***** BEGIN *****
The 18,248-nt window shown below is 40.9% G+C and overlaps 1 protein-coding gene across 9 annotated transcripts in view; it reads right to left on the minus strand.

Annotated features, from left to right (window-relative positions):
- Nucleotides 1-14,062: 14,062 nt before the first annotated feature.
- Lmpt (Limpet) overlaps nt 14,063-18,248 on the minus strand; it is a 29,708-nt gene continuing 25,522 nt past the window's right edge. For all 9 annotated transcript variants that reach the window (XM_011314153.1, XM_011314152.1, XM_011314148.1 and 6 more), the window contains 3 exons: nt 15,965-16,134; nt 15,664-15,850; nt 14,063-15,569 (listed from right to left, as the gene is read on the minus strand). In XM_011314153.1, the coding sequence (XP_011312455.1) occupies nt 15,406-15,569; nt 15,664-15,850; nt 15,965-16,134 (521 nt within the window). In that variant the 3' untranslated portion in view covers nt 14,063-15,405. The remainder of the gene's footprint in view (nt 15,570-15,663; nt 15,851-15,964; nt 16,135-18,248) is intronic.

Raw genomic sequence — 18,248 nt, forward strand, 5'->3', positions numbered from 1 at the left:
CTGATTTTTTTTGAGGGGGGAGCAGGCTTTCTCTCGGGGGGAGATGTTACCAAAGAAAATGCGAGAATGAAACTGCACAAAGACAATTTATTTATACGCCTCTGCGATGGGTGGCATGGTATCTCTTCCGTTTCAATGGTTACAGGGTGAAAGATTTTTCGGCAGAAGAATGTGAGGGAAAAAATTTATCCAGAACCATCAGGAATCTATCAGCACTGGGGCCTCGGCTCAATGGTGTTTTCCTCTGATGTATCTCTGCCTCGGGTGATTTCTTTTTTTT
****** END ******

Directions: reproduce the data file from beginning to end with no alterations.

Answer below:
The 18,248-nt window shown below is 40.9% G+C and overlaps 1 protein-coding gene across 9 annotated transcripts in view; it reads right to left on the minus strand.

Annotated features, from left to right (window-relative positions):
- Nucleotides 1-14,062: 14,062 nt before the first annotated feature.
- Lmpt (Limpet) overlaps nt 14,063-18,248 on the minus strand; it is a 29,708-nt gene continuing 25,522 nt past the window's right edge. For all 9 annotated transcript variants that reach the window (XM_011314153.1, XM_011314152.1, XM_011314148.1 and 6 more), the window contains 3 exons: nt 15,965-16,134; nt 15,664-15,850; nt 14,063-15,569 (listed from right to left, as the gene is read on the minus strand). In XM_011314153.1, the coding sequence (XP_011312455.1) occupies nt 15,406-15,569; nt 15,664-15,850; nt 15,965-16,134 (521 nt within the window). In that variant the 3' untranslated portion in view covers nt 14,063-15,405. The remainder of the gene's footprint in view (nt 15,570-15,663; nt 15,851-15,964; nt 16,135-18,248) is intronic.

Raw genomic sequence — 18,248 nt, forward strand, 5'->3', positions numbered from 1 at the left:
CTGATTTTTTTTGAGGGGGGAGCAGGCTTTCTCTCGGGGGGAGATGTTACCAAAGAAAATGCGAGAATGAAACTGCACAAAGACAATTTATTTATACGCCTCTGCGATGGGTGGCATGGTATCTCTTCCGTTTCAATGGTTACAGGGTGAAAGATTTTTCGGCAGAAGAATGTGAGGGAAAAAATTTATCCAGAACCATCAGGAATCTATCAGCACTGGGGCCTCGGCTCAATGGTGTTTTCCTCTGATGTATCTCTGCCTCGGGTGATTTCTTTTTTTT